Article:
20 August 2005
A. Leaking basement walls are probably the most common problem homeowners wrestle with especially around here and especially during summers with intermittent downpours. When your house was built the builders placed a perimeter trench drain around the in side of the basement walls down near the footers and then approximately four inches of pea gravel was placed over the whole floor and then the concrete, also about 4 inches thick, was poured on top of that.That was in the code then and the County or City inspectors had to come out and look before you could pour the basement.
What appears to have happened in your case is the concrete pour of the floor ended sitting right on top of the concrete footing and tight against the bottom of the lowest course of foundation block. That has effectively created a seal at the bottom of t he wall and water that enters the hollow cores of the block canít work its way down to filter out at the bottom block course into the gravel then into the perimeter pipe and off to the sump. Thatís why you donít see any or much water flowing through tha t black plastic pipe but you do see it flowing out onto your basement floor. Thatís frustrating.
Donít you do this unless you have a plan in place but I have taken a hammer and driven a hole into the block just above the floor level only to have water shoot out from the inside of the foundation wall like a hose to prove the point that water was stan ding inside of the block wall. The contractors who want to cut in a new interior perimeter drain would perform a variation on this theme.
Your thinking about intercepting the water before it gets inside the wall is to my thinking the smartest approach. The old asphalt coating that you say is gone was intended as damp-proofing and it never really worked but was required. But adding a sheet drain system at this stage of the game would require excavation down to the footers all around the foundation. That can and will be both messy and expensive and itíll work. That technique was developed to de-water commercial buildings that went many fe et into the ground and the hydrostatic pressure of the ground water had to be intercepted.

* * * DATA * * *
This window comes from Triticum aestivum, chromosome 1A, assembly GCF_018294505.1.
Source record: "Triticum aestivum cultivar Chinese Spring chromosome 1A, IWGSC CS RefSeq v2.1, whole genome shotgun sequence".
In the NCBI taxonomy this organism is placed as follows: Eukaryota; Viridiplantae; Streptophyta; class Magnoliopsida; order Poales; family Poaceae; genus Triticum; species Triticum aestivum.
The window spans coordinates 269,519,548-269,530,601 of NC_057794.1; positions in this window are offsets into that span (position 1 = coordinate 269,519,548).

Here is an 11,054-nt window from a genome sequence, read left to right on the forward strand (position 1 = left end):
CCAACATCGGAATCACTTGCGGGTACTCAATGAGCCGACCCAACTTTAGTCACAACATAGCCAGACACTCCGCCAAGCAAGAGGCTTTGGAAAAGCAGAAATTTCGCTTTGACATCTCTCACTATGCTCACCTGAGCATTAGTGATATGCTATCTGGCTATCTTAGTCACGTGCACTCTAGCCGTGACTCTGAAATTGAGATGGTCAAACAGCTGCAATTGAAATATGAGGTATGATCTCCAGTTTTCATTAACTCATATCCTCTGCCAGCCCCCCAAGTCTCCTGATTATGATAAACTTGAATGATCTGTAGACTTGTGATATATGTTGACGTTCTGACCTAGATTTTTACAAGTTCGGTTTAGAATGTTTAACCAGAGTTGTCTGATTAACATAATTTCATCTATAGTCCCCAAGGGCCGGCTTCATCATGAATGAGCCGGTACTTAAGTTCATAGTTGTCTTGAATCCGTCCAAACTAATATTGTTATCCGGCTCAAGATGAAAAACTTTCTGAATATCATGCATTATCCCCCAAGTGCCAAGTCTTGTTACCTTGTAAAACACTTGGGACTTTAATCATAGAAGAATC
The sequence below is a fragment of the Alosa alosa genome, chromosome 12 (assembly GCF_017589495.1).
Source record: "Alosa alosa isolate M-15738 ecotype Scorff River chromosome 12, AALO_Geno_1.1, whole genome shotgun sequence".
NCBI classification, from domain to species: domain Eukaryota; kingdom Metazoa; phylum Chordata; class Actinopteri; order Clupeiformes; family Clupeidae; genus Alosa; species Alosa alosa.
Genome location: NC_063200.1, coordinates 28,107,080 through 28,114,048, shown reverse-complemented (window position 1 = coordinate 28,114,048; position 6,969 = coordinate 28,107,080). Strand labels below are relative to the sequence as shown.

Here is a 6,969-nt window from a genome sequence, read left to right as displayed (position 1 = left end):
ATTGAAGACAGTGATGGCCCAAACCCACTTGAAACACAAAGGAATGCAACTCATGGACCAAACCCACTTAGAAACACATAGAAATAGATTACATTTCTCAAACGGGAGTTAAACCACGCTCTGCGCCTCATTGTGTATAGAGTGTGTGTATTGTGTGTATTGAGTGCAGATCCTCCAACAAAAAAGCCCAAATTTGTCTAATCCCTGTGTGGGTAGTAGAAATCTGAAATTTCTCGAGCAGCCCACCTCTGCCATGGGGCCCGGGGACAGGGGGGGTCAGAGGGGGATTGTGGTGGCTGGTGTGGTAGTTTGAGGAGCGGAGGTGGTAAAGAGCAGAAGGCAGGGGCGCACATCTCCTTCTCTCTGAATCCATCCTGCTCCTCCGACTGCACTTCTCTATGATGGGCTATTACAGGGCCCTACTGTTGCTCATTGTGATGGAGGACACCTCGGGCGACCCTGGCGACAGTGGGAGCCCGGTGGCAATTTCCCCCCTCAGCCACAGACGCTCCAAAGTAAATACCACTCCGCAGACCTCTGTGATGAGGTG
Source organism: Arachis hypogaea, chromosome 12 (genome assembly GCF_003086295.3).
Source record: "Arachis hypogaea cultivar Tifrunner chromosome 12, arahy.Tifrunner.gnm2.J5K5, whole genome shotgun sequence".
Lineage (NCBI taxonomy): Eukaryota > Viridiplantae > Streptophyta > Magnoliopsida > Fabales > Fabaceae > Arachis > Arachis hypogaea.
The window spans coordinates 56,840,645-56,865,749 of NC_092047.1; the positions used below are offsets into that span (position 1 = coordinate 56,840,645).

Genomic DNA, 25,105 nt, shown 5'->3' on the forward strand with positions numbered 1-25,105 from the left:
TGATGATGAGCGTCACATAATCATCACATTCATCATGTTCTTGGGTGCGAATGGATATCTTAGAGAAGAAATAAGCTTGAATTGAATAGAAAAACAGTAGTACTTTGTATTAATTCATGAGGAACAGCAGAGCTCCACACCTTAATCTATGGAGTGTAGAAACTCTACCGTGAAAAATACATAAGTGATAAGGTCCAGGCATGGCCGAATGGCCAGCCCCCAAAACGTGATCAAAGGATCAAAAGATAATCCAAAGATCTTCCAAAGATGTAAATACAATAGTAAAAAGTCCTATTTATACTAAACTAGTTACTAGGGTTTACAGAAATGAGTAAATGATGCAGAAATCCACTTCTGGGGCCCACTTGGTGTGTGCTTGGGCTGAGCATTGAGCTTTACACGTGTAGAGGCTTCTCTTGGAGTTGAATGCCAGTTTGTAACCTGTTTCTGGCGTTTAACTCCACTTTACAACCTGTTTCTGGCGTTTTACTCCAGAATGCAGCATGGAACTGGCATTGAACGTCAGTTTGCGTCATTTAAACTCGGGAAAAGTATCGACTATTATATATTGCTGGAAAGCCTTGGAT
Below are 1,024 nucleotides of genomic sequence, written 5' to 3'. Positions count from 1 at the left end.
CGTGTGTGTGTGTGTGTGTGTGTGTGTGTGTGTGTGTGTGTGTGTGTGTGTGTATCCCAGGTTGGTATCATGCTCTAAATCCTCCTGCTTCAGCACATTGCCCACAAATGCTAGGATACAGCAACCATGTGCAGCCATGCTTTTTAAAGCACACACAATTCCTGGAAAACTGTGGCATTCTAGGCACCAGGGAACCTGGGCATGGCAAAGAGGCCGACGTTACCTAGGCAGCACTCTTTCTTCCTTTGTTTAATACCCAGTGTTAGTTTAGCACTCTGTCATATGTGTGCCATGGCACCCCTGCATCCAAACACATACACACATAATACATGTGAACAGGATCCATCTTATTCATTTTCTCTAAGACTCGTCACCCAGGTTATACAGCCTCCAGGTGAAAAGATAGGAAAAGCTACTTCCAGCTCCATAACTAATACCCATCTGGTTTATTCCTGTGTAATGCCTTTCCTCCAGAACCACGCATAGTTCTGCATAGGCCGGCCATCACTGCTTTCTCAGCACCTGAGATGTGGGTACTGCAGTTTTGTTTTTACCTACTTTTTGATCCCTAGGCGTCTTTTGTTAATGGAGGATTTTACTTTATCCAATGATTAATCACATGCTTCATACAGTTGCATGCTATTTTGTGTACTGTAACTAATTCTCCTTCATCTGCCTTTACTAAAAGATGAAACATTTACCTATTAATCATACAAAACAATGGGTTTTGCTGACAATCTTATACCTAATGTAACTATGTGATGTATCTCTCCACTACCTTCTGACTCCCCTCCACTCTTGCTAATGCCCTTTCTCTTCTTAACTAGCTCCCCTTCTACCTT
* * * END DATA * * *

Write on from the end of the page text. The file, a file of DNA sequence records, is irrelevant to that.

The approach Iíd suggest you take begins very elementally and starts with making sure your gutters and downspouts are in fact doing their jobs and any rainwater that hits your roof is directed away from the house. That goes too for the grade around the f oundation. We like to see a drop in elevation of the dirt against the foundation wall at a rate of an inch or two per foot for about six feet away from the wall.
The take a hard look at your landscapping. A 20 year old house has had time to grow some pretty monstrous bushes near the house that prevent good drainage. Get rid of them if you must. Piling up mulch sometimes hides poor drainage so check that if youír e a mulcher. Donít give up on those old ďFrenchĒ drains. Re-excavate and clean them out. This time when you fill them back with gravel be sure you place a layer of filter cloth over top to prevent the sand clogging. Try all this before you go throwing tons of money at contractors, sheet drains and messy excavation.